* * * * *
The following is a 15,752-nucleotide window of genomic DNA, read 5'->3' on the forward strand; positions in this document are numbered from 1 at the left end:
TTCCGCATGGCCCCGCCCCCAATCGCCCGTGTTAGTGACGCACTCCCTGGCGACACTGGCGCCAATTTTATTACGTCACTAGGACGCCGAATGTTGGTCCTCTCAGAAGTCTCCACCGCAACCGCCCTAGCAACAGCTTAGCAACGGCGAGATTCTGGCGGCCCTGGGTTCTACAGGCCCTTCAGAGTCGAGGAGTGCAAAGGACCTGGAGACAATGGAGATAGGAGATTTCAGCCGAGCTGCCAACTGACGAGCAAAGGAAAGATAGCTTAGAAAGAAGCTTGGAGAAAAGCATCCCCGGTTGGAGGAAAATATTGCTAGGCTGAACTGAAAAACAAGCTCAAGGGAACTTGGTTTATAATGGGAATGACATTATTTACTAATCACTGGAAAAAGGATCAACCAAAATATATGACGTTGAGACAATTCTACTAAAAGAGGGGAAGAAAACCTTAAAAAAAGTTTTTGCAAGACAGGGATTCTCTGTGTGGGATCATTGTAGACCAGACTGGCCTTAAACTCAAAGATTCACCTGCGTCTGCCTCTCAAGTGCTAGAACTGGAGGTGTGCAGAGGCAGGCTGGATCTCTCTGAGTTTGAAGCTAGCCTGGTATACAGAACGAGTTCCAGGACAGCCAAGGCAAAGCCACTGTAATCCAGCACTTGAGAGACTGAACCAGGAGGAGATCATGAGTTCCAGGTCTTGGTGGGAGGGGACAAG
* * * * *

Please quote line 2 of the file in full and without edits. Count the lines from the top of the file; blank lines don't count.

TTCCGCATGGCCCCGCCCCCAATCGCCCGTGTTAGTGACGCACTCCCTGGCGACACTGGCGCCAATTTTATTACGTCACTAGGACGCCGAATGTTGGTCCTCTCAGAAGTCTCCACCGCAACCGCCCTAGCAACAGCTTAGCAACGGCGAGATTCTGGCGGCCCTGGGTTCTACAGGCCCTTCAGAGTCGAGGAGTGCAAAGGACCTGGAGACAATGGAGATAGGAGATTTCAGCCGAGCTGCCAACTGACGAGCAAAGGAAAGATAGCTTAGAAAGAAGCTTGGAGAAAAGCATCCCCGGTTGGAGGAAAATATTGCTAGGCTGAACTGAAAAACAAGCTCAAGGGAACTTGGTTTATAATGGGAATGACATTATTTACTAATCACTGGAAAAAGGATCAACCAAAATATATGACGTTGAGACAATTCTACTAAAAGAGGGGAAGAAAACCTTAAAAAAAGTTTTTGCAAGACAGGGATTCTCTGTGTGGGATCATTGTAGACCAGACTGGCCTTAAACTCAAAGATTCACCTGCGTCTGCCTCTCAAGTGCTAGAACTGGAGGTGTGCAGAGGCAGGCTGGATCTCTCTGAGTTTGAAGCTAGCCTGGTATACAGAACGAGTTCCAGGACAGCCAAGGCAAAGCCACTGTAATCCAGCACTTGAGAGACTGAACCAGGAGGAGATCATGAGTTCCAGGTCTTGGTGGGAGGGGACAAG